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Basics of any Critical Infrastructure

Importance of Critical Infrastructure in our society.

Hello readers! We hear a lot about critical infrastructures, their importance in our society, and why there is a need to protect them. Therefore, In this blog, I have discussed the basic concepts of any critical infrastructure by introducing the general definition, their types, threats, and vulnerabilities posed to them.

“Critical Infrastructure” (CI) is a term defined by the government to describe an asset, system, or part thereof located in a nation’s which is essential for the maintenance of vital societal functions, health, safety, security, economic or social well- being of people, and the disruption or destruction of which would have a significant impact in a nation as a result of the failure to maintain those functions [1]. There are 16 CI sectors identified by the US government such as chemicals, commercial facilities, communications, financial services, public health, energy, information technology, and so on. Different types of Critical infrastructure are explained and Fig. 1 is adopted from [2]:

Figure 1: The Critical Infrastructure Sectors [2].

Nowadays, most SCADA systems are installed for the above-mentioned infrastructures to automate the control processes of the systems or subsystems. SCADA systems are electronic control systems that are usually used for data acquisition purposes. Therefore, SCADA systems are the backbone of critical infrastructures and are extensively used [3]. So, if any malfunction happens to the SCADA systems that will cause serious problems.

Critical Infrastructure is always a subject of interest when they are exposed to threats either due to natural or man-made disasters. Natural threats like earthquakes or tsunamis could affect the transportation sector. Similarly, man-made threats are also referred to as cyber-attacks. These threats may result in debilitating effects on the society and the economy of any country as a whole. Hence, SCADA systems could be more vulnerable, especially to cyber- attacks.

Critical Infrastructures are highly dependent on each other either directly or indirectly. Therefore, attacks on one infrastructure may cause serious effects to other infrastructure. To explain the interdependencies, we support it with an example taken from [4]. Fig. 2 shows the interdependencies between the infrastructure.

Figure 2: Different Critical Infrastructure interdependencies with installed SCADA systems [4].

In this case, as an example, from the infrastructure interdependency point of view, we can observe there is a continuous water supply that serves to cool the natural gas, oil reserves especially engine oil (fuels, lubricants), electric power for the pump stations, control systems and Telecom for SCADA & communications. All these systems are interconnected and they depend on each other for the proper functioning of the individual systems.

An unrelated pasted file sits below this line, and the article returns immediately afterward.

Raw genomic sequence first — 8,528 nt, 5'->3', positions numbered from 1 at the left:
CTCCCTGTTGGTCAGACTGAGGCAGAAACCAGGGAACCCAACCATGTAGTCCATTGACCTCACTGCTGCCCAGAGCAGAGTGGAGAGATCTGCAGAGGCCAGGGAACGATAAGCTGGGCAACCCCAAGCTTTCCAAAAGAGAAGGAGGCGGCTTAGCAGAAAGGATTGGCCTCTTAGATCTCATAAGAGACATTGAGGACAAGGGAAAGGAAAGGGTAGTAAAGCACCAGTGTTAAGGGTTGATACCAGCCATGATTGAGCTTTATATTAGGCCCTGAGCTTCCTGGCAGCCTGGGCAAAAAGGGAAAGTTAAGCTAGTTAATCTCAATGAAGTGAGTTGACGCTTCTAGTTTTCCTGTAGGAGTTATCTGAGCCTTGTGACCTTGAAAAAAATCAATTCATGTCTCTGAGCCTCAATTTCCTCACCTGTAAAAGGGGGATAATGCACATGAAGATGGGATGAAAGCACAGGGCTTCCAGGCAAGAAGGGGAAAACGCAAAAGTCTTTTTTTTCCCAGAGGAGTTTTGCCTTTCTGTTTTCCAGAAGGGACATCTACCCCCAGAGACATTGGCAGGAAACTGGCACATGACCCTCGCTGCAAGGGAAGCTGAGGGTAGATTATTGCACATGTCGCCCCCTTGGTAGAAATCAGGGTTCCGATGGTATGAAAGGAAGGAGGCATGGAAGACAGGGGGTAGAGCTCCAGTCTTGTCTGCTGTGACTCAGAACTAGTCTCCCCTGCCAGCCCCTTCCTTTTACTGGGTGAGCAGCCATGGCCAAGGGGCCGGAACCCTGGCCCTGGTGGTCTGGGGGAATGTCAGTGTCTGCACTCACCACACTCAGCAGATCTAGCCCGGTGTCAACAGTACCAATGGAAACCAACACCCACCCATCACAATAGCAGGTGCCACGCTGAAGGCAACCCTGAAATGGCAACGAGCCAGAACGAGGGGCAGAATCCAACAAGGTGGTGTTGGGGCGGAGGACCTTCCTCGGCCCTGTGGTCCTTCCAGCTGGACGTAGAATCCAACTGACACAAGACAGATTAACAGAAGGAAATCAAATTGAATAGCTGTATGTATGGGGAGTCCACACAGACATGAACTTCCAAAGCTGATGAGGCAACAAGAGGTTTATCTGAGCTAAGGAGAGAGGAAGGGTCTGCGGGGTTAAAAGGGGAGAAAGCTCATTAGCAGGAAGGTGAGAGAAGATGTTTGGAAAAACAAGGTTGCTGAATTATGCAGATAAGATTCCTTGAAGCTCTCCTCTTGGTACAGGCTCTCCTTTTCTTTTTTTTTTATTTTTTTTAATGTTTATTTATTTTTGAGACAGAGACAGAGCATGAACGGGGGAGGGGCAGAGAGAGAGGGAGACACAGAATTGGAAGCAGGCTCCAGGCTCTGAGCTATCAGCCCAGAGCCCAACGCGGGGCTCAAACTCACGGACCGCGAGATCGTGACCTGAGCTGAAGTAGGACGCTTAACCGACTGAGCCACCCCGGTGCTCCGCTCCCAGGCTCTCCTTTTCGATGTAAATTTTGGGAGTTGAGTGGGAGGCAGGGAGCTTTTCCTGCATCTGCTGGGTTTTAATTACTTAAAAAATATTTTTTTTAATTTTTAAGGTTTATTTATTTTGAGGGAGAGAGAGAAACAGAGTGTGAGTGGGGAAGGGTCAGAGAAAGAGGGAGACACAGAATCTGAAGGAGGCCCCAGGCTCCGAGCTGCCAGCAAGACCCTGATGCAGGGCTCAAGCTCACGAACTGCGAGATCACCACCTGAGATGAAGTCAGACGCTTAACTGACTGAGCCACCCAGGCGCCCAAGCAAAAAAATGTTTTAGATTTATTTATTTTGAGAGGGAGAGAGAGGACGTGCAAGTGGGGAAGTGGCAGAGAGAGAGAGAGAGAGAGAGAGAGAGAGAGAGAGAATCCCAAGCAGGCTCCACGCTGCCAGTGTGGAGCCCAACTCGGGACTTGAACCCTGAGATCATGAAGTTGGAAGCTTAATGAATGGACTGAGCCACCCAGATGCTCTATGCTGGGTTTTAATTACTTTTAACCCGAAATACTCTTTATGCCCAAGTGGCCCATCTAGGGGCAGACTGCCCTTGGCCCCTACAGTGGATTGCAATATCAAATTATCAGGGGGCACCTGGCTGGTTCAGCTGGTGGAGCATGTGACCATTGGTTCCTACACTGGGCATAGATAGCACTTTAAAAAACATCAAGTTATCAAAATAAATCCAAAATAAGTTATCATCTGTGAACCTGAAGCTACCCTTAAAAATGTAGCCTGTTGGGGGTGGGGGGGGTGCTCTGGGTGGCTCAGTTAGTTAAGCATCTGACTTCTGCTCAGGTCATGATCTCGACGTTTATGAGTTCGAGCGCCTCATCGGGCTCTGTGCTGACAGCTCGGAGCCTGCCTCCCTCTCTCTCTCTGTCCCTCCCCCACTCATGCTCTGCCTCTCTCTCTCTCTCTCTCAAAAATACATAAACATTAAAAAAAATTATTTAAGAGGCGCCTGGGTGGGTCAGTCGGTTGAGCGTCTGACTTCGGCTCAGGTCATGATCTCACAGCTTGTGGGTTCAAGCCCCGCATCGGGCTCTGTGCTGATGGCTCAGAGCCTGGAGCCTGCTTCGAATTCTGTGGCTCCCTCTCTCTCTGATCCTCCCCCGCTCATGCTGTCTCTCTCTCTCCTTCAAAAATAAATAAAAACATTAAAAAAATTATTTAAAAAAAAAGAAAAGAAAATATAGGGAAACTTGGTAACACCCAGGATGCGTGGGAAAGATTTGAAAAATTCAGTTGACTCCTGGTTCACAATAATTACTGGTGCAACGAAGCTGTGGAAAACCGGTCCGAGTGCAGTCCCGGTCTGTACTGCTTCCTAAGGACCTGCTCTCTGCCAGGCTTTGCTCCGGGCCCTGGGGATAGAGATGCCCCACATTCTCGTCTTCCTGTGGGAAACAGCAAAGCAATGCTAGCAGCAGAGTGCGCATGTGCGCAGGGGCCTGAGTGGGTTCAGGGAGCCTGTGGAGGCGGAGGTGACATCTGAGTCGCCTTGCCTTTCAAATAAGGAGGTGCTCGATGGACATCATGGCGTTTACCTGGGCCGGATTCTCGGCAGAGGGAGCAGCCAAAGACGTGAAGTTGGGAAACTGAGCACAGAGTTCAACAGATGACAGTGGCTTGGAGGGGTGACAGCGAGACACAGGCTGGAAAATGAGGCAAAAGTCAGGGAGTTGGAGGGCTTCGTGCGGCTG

Thus, we can conclude that critical infrastructure plays an important role in our society, nation, or country because they contribute to the economy. They should be maintained well under any circumstances as they are always at high risks of threats and vulnerabilities in and around these infrastructures. To protect them against threats specially, due to cyber- attacks, proper initial measures should be taken. As CI are interdependent on each other, failures or malfunctions may affect other infrastructures too.


[1] Council Directive 2008/114/EC of 8 Dec. 2008 on the identification and designation of European critical infrastructures and the assessment of the need to improve their protection
[2] Critical Infrastructure Threat Information Sharing Framework- A reference Guide for the Critical Infrastructure Community, October 2016.
[3] J.S. Foster, E. Gjelde, W.R. Grahman, “Report of the Commission to Assess the Threat to the United States from Electromagnetic Pulse (EMP) Attack- Critical National Infrastructures”, April 2008.
[4] S.M. Rinaldi, J.P. Peerenboom, T.K. Kelly “Identifying, Undersatnding, and Analyzing Critical Infrastructure Interdependencies”, Dec. 2001.


About the Author: Samikshya Ghosalkar

Samikshya Ghosalkar is an Early Stage Researcher for MSCA ETN- PETER Project in the Department of Institute for Fundamentals of Electrical Engineering and Measurement Technology at the Leibniz University Hannover. She will carry out research on Statistical Electromagnetic Risk Analysis of Large and Complex Systems, Development of Theoretical Description of Risk Assessment Methodologies.The objective is to develop statistical EMI-aware risk-assessment methodologies that combine both technical and non-technical aspects. The ESR is expected to provide the theoretical background for an EMI-aware risk assessment of large interconnected systems.